Is there an ending? A big help to an editor. If you know where you’re starting and where you’re ending, it makes the route easier. Plus, without some sense of conclusion, or at least the illusion of one, audiences might find the whole journey pointless.
A visit here is never that!
Help Transom get new work and voices to public radio by donating now.
A clock can substitute for a plot. If your story is “A Day in the Life of a Boll Weevil” then you start at dawn — or whatever time weevils get up — and then it’s noon, and then it’s bedtime; and you feel like you’re moving in an orderly progression even if nothing tremendous happens along the way. A task (like fixing a car) or a journey (like driving from Maine to Chicago) or even the weather (a hurricane is coming) can be a clock. There are endless ways to invent clocks.
Pretty soon you’re trying to solve problems in four-dimensional chess. You can’t do it. Your brain doesn’t work that way. So what do you do?
Is there a clock? Will there be music or sound effects? If you’re making a radio vérité documentary, the style is to use only the sounds you recorded in the field. I think if you do ANY editing at ALL you’re messing with the “truth,” so why not go whole hog? But what music, what effects? When? Why?
Will there be narration? It doesn’t happen often that your tape is totally self-explanatory. Normally you’ll want narration to set up scenes, turn corners, skip through time, and so on. But if you suspect you’ll need huge chunks of narration for little bits of tape, maybe something’s wrong with the tape. Or with the whole project.
Is something missing? Oh right, you forgot to record the part when the women mill around gossiping and cooking and cleaning while the men are out fighting boll weevils, and this is a big part of daily life. Too big a gap to cover with narration. Can you go back and get more tape? Or can you live with the fact that what you have is only a partial reality? Is that okay?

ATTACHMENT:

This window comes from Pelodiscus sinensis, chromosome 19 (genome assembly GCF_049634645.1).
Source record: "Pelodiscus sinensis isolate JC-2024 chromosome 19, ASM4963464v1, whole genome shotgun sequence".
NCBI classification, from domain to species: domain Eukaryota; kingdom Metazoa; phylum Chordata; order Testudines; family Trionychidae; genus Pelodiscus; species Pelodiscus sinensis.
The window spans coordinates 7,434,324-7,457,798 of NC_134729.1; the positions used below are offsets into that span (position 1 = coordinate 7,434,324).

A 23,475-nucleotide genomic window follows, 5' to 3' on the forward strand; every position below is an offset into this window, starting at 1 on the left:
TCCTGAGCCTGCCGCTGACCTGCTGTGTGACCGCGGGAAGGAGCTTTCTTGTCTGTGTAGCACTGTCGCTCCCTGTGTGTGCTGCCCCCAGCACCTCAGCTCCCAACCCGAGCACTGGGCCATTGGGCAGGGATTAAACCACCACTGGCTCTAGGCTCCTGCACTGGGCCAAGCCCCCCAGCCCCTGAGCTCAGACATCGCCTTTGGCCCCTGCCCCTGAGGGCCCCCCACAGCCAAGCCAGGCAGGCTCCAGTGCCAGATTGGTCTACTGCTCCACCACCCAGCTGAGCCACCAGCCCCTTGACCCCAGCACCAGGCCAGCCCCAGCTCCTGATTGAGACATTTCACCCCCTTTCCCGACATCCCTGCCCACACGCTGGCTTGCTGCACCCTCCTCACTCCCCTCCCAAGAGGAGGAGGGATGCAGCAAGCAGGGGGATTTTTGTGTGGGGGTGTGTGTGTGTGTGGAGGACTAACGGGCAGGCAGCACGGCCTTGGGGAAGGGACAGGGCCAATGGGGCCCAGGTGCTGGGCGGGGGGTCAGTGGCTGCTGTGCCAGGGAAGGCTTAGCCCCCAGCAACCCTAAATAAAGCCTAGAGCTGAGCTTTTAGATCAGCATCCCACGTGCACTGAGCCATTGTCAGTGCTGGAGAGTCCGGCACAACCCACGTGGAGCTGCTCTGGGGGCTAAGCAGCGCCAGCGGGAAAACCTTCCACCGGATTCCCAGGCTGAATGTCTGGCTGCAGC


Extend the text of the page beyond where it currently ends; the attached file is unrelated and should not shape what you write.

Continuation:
There are many more questions you could ask. I imagine different people ask different ones.
The thing is, they’re complicated and they interact with each other, and pretty soon you’re trying to solve problems in four-dimensional chess. You can’t do it. Your brain doesn’t work that way. So what do you do? Thank goodness, you can…
Send It to the Basement
Which is, of course, your unconscious. Lord knows if this is the Freudian id or not. It doesn’t matter. Take your sounds and your questions and your intention to make a piece, and dump everything in the basement. Let the guys down there work on it. All you have to do is stroll around picking daisies. Indeed, this is all you can do. It looks a lot like procrastination.
After a while — a couple of days, for me, sometimes longer — a message will come back. It may not be a perfect solution. But it will offer decent suggestions, along the lines of “Why not do this? Or try that?” Usually the message comes as a surprise: a gift, a freebie. You didn’t do any work at all. All you had to do was wait.
I’m not being romantic, I think. This really is the way your mind solves problems. The neuroscientist Robert Burton puts it this way in his book A Skeptic’s Guide to the Mind:
“If you are stumped by a particular problem, such as recalling a forgotten name or figuring out the solution to a novel or a troubled relationship, you will often find yourself coming up with the answer ‘out of the blue.’ Though this seems unintentional, like a gift from your muse or a spontaneous intuition, it isn’t. Sometime earlier you had the conscious intention to resolve a problem but were unable to do so immediately. Your conscious intention was transported out of awareness and into your hidden layer [the basement] where it could work at its own pace, gathering together old and new inputs until it reached a possible solution. Only then did the answer appear in consciousness.”
What if the basement has nothing to say? It could be there is no solution. This happens. It might also be that your brain is starved for information — not about your tape, but other people’s. If you don’t listen to audio pieces you can’t have much notion of the possibilities. So listen. A lot. Feed your basement.